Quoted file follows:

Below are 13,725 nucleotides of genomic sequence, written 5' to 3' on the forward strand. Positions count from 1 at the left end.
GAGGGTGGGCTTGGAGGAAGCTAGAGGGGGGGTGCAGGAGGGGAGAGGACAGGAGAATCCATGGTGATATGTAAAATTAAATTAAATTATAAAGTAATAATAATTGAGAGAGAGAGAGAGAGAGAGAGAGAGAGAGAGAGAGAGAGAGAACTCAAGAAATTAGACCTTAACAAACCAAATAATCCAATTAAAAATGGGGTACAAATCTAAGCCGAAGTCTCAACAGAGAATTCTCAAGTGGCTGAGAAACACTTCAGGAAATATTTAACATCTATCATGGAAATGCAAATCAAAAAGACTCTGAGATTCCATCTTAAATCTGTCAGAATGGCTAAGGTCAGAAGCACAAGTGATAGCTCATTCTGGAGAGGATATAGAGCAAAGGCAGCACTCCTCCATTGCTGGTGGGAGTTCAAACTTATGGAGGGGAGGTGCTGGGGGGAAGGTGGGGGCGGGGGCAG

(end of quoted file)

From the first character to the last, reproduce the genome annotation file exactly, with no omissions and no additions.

Below are 13,725 nucleotides of genomic sequence, written 5' to 3' on the forward strand. Positions count from 1 at the left end.
GAGGGTGGGCTTGGAGGAAGCTAGAGGGGGGGTGCAGGAGGGGAGAGGACAGGAGAATCCATGGTGATATGTAAAATTAAATTAAATTATAAAGTAATAATAATTGAGAGAGAGAGAGAGAGAGAGAGAGAGAGAGAGAGAGAGAGAGAACTCAAGAAATTAGACCTTAACAAACCAAATAATCCAATTAAAAATGGGGTACAAATCTAAGCCGAAGTCTCAACAGAGAATTCTCAAGTGGCTGAGAAACACTTCAGGAAATATTTAACATCTATCATGGAAATGCAAATCAAAAAGACTCTGAGATTCCATCTTAAATCTGTCAGAATGGCTAAGGTCAGAAGCACAAGTGATAGCTCATTCTGGAGAGGATATAGAGCAAAGGCAGCACTCCTCCATTGCTGGTGGGAGTTCAAACTTATGGAGGGGAGGTGCTGGGGGGAAGGTGGGGGCGGGGGCAG